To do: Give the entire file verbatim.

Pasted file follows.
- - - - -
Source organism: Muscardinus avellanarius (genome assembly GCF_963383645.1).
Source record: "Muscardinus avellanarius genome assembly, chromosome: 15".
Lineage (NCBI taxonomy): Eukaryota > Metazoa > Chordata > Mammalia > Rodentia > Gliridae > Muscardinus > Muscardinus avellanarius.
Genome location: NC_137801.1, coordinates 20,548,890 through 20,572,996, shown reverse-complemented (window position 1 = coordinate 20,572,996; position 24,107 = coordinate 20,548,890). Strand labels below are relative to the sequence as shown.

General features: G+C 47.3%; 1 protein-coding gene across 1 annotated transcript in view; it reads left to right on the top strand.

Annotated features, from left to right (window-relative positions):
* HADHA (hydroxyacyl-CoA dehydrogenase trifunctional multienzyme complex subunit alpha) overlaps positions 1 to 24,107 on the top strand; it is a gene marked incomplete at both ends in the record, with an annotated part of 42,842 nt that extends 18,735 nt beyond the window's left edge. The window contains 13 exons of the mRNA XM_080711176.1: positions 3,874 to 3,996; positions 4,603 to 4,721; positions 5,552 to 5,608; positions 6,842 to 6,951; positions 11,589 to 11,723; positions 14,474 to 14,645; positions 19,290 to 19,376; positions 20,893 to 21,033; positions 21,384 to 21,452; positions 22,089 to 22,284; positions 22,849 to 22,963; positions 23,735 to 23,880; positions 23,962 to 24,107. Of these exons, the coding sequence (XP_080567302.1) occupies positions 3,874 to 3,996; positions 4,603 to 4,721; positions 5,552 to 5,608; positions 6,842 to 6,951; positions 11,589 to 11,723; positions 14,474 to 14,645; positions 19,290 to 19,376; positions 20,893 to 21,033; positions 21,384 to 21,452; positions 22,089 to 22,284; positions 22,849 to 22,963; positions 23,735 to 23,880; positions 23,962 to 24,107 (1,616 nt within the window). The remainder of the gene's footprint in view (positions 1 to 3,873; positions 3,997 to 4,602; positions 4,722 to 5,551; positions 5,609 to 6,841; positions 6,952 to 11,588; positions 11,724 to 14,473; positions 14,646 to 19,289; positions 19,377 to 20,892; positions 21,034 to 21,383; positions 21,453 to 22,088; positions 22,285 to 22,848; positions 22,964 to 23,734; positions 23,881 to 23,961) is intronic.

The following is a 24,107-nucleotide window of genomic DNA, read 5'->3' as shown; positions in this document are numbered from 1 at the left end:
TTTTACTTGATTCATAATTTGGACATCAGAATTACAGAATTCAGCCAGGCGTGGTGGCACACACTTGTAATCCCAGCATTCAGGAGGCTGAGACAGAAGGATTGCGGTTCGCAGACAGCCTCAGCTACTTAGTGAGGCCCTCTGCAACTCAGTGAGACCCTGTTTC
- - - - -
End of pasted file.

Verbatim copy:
Source organism: Muscardinus avellanarius (genome assembly GCF_963383645.1).
Source record: "Muscardinus avellanarius genome assembly, chromosome: 15".
Lineage (NCBI taxonomy): Eukaryota > Metazoa > Chordata > Mammalia > Rodentia > Gliridae > Muscardinus > Muscardinus avellanarius.
Genome location: NC_137801.1, coordinates 20,548,890 through 20,572,996, shown reverse-complemented (window position 1 = coordinate 20,572,996; position 24,107 = coordinate 20,548,890). Strand labels below are relative to the sequence as shown.

General features: G+C 47.3%; 1 protein-coding gene across 1 annotated transcript in view; it reads left to right on the top strand.

Annotated features, from left to right (window-relative positions):
* HADHA (hydroxyacyl-CoA dehydrogenase trifunctional multienzyme complex subunit alpha) overlaps positions 1 to 24,107 on the top strand; it is a gene marked incomplete at both ends in the record, with an annotated part of 42,842 nt that extends 18,735 nt beyond the window's left edge. The window contains 13 exons of the mRNA XM_080711176.1: positions 3,874 to 3,996; positions 4,603 to 4,721; positions 5,552 to 5,608; positions 6,842 to 6,951; positions 11,589 to 11,723; positions 14,474 to 14,645; positions 19,290 to 19,376; positions 20,893 to 21,033; positions 21,384 to 21,452; positions 22,089 to 22,284; positions 22,849 to 22,963; positions 23,735 to 23,880; positions 23,962 to 24,107. Of these exons, the coding sequence (XP_080567302.1) occupies positions 3,874 to 3,996; positions 4,603 to 4,721; positions 5,552 to 5,608; positions 6,842 to 6,951; positions 11,589 to 11,723; positions 14,474 to 14,645; positions 19,290 to 19,376; positions 20,893 to 21,033; positions 21,384 to 21,452; positions 22,089 to 22,284; positions 22,849 to 22,963; positions 23,735 to 23,880; positions 23,962 to 24,107 (1,616 nt within the window). The remainder of the gene's footprint in view (positions 1 to 3,873; positions 3,997 to 4,602; positions 4,722 to 5,551; positions 5,609 to 6,841; positions 6,952 to 11,588; positions 11,724 to 14,473; positions 14,646 to 19,289; positions 19,377 to 20,892; positions 21,034 to 21,383; positions 21,453 to 22,088; positions 22,285 to 22,848; positions 22,964 to 23,734; positions 23,881 to 23,961) is intronic.

The following is a 24,107-nucleotide window of genomic DNA, read 5'->3' as shown; positions in this document are numbered from 1 at the left end:
TTTTACTTGATTCATAATTTGGACATCAGAATTACAGAATTCAGCCAGGCGTGGTGGCACACACTTGTAATCCCAGCATTCAGGAGGCTGAGACAGAAGGATTGCGGTTCGCAGACAGCCTCAGCTACTTAGTGAGGCCCTCTGCAACTCAGTGAGACCCTGTTTC